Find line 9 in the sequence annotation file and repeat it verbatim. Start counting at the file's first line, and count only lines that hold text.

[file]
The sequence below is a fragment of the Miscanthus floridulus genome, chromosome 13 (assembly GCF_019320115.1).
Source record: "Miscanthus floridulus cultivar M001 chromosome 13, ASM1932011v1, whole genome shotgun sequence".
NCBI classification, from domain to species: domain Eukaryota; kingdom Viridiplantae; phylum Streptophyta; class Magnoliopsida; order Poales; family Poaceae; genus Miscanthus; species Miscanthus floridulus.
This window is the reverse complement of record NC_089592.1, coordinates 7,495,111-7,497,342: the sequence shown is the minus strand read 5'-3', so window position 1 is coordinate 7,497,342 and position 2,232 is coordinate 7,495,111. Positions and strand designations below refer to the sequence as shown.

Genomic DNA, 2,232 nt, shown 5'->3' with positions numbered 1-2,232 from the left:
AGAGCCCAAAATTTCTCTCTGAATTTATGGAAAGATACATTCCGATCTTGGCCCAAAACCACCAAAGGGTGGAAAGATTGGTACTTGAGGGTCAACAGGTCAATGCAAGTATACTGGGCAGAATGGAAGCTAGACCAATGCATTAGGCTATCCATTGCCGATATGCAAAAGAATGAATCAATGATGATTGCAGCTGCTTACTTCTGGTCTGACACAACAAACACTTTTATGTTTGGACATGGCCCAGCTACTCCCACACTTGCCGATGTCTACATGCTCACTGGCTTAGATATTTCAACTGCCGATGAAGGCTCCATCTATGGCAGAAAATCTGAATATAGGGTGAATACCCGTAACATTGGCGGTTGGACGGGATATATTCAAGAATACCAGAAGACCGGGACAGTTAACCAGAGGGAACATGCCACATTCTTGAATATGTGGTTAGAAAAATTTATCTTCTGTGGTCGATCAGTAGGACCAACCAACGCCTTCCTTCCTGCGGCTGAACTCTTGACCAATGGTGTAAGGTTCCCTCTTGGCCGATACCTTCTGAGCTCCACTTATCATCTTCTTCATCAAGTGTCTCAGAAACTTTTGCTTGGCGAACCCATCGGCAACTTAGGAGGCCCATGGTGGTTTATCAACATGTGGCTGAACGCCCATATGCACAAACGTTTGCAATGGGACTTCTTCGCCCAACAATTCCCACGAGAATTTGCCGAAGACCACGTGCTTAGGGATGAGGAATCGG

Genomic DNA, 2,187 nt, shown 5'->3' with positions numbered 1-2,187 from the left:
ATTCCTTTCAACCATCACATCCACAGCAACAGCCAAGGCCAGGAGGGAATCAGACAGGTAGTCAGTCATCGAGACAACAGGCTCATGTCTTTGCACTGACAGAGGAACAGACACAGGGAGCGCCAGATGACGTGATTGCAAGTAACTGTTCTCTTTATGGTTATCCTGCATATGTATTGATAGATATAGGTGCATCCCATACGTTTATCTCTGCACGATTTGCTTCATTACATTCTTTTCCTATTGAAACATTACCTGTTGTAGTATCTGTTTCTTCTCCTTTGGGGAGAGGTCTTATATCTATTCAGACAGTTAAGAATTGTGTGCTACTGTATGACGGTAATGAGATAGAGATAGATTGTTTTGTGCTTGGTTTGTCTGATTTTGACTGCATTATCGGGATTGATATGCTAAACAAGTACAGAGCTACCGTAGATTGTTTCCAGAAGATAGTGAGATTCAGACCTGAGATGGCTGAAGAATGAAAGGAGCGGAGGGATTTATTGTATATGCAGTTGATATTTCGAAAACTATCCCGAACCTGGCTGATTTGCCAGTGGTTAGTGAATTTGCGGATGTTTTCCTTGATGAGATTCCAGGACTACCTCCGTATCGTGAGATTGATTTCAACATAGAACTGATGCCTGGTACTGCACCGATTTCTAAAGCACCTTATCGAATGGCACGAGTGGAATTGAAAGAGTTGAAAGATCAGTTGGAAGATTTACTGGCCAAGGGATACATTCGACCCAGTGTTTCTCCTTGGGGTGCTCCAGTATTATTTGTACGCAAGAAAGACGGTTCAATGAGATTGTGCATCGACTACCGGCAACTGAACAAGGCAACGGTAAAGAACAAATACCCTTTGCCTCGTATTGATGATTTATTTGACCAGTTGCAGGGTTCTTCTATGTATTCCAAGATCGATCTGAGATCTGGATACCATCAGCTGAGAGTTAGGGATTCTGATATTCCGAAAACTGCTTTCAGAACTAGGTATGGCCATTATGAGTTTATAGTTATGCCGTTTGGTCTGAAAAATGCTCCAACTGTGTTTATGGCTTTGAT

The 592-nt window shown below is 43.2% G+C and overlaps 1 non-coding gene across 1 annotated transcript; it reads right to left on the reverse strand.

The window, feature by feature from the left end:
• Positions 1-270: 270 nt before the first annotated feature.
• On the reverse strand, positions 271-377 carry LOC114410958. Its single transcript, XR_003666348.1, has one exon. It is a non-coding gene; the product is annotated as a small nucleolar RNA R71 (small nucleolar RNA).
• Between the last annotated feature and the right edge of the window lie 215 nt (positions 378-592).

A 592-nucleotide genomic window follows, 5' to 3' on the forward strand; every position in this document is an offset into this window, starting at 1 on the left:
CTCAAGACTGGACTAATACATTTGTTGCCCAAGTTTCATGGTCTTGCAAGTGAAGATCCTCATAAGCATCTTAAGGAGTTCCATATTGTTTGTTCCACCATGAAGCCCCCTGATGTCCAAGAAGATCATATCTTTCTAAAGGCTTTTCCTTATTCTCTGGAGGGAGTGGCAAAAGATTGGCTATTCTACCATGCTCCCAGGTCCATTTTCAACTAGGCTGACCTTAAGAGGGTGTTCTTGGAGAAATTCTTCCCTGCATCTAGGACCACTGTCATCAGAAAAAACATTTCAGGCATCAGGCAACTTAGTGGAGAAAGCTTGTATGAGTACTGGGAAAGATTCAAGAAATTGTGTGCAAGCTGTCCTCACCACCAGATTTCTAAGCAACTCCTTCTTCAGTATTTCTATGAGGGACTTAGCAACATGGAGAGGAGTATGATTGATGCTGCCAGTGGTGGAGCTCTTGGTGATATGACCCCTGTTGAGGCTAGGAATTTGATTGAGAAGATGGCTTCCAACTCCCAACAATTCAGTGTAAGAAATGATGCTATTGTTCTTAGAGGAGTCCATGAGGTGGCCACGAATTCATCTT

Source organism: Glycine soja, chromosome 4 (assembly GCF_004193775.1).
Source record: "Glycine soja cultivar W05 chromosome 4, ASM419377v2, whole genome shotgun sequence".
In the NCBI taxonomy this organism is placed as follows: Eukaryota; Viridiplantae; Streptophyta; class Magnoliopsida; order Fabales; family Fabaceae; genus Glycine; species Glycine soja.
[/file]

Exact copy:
The 592-nt window shown below is 43.2% G+C and overlaps 1 non-coding gene across 1 annotated transcript; it reads right to left on the reverse strand.